Making business sense of sustainability for Zespri and Anderson Lloyd
Achieving radical resource efficiency and transforming organisations to eliminate negative impacts is not quite as easy as saying, “hey, we’re doing the sustainability thing”. It’s like many things in life, where deciding to do something differently is one thing; but having the capability to achieve the desired result can take new skills and practice. Often, it takes a fresh mindset and a new frame of reference that can inform day-to-day decision making.
At Zespri, a review of company values really brought sustainability to the fore; with research showing that it was important to staff as well as key markets. And yet, many teams were unclear about what it really meant for their core work. Legal firm Anderson Lloyd faced in a similar challenge. Having agreed that a broad focus on social and environmental impacts was the right thing to do as well as good for business, the firm’s sustainability committee realised that raising awareness amongst partners and wider legal staff at a practical level was the key to adding new business value.
Low awareness about sustainability amongst wider team members is not unusual or surprising, after all it’s a pretty nebulous term that means many things to different people. However, it can be a bit of a handbrake when businesses want to pursue an integrated strategy that reflects an authentic approach. For many, the first things that come to mind are saving paper or recycling waste, but these are rarely connected to core business. It’s really at that core business level where the big opportunities are found which can underpin competitive advantage, address emerging risks and add brand value.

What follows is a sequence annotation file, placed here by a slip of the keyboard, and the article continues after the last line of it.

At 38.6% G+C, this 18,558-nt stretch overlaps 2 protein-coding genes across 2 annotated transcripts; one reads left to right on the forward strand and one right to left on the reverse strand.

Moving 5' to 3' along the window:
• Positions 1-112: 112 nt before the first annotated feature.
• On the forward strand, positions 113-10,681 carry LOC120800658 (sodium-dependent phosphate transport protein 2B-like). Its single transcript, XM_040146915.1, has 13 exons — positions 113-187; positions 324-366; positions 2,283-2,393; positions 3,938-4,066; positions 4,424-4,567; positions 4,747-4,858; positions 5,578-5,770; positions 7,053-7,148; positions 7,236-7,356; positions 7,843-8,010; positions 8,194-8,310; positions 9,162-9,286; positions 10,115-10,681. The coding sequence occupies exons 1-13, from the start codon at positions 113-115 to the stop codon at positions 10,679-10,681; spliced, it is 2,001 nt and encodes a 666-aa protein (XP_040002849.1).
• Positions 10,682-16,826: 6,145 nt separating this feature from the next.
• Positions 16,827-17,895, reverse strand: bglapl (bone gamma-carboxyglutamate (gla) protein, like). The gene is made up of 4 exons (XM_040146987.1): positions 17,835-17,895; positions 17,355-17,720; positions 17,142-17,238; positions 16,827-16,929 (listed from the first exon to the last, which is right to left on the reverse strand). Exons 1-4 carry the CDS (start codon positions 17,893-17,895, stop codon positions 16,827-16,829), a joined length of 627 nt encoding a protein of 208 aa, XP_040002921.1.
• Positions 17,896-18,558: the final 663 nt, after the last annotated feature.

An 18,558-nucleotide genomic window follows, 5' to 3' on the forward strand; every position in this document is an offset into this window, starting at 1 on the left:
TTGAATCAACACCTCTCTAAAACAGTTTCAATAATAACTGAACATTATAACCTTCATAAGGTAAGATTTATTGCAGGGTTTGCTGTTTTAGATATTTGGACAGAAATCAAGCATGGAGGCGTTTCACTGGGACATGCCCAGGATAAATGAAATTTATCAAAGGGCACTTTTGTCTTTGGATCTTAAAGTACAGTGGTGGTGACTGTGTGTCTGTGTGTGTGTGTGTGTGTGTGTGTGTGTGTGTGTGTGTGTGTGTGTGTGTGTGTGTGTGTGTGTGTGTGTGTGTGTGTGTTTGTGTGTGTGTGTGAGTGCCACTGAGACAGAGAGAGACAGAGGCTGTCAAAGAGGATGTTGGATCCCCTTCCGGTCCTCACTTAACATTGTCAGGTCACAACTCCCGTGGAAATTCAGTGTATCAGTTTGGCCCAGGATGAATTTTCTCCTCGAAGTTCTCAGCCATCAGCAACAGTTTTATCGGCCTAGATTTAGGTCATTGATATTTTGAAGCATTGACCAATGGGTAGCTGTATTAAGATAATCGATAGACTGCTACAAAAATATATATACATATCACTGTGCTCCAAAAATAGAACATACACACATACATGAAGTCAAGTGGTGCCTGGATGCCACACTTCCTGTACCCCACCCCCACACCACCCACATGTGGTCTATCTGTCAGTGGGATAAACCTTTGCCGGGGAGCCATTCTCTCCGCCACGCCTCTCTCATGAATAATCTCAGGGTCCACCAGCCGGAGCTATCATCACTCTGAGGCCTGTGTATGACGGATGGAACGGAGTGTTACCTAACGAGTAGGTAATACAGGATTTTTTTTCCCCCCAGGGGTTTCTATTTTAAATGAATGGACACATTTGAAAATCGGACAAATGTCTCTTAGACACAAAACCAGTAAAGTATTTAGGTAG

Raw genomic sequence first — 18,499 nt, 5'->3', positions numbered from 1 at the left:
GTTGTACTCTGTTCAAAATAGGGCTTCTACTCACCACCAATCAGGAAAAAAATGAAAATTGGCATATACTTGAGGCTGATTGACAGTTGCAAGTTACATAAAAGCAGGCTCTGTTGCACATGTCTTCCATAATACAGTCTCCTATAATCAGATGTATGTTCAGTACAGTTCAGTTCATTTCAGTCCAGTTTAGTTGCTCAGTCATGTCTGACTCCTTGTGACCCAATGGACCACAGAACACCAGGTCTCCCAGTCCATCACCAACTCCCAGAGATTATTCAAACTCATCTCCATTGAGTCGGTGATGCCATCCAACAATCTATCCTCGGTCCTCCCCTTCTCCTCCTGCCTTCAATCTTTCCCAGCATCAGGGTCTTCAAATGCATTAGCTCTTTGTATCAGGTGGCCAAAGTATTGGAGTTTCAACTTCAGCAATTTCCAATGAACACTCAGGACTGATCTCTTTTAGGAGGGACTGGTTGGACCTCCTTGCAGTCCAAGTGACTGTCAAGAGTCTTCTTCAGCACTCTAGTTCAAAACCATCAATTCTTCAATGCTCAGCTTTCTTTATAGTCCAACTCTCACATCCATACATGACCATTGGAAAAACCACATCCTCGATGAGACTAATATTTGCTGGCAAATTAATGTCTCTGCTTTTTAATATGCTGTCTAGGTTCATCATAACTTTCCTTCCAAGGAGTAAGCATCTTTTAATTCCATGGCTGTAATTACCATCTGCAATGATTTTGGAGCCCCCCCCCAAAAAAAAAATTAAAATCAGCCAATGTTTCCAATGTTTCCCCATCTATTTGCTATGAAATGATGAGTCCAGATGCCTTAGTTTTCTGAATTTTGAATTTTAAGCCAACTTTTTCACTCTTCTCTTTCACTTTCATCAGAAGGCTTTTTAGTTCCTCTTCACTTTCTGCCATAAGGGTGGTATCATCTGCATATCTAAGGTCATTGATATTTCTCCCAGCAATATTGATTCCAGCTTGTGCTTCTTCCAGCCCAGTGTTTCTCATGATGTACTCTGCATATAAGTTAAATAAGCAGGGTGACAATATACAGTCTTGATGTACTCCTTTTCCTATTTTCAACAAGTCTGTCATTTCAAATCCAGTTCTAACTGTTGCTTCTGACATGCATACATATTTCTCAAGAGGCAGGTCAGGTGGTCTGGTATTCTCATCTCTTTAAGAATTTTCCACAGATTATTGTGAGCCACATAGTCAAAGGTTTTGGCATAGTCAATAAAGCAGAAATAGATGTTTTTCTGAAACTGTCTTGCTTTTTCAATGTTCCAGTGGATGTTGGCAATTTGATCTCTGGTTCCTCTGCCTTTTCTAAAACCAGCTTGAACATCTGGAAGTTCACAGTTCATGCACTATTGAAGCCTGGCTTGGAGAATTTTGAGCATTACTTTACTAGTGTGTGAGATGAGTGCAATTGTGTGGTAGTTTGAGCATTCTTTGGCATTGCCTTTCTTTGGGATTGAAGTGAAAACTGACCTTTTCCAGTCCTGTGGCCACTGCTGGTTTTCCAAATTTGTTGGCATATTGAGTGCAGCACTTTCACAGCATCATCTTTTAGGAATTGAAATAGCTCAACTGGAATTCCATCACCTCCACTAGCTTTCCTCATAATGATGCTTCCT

For clients like Zespri and Anderson Lloyd a short, entertaining and engaging training session that demystifies sustainability can quickly add a lot of value for more informed decision-making. Using a simple, scientifically robust and principle-based definition of what true sustainability requires, enables a team to critically evaluate everything they do. It inspires creative thinking, a solution-oriented focus and innovative design opportunities that are more resource efficient and people friendly.
After a 2-hour professional training session, the clarity in both cases was noticeable. Lightbulbs went on and good questions were raised. Some were concerned; they hadn’t realised the extent of the challenge ahead. Others were inspired; there were so many opportunities to improve and add new value. In both cases, the implications of being a sustainable business were clarified.
Like any team, implementing a new game plan takes understanding, coaching and practice. Without that, people generally default to the way they have always played and improve only incrementally. Transformational change takes inspiration, new information and new skills – which can be easily learnt and practiced with the right coaching and support.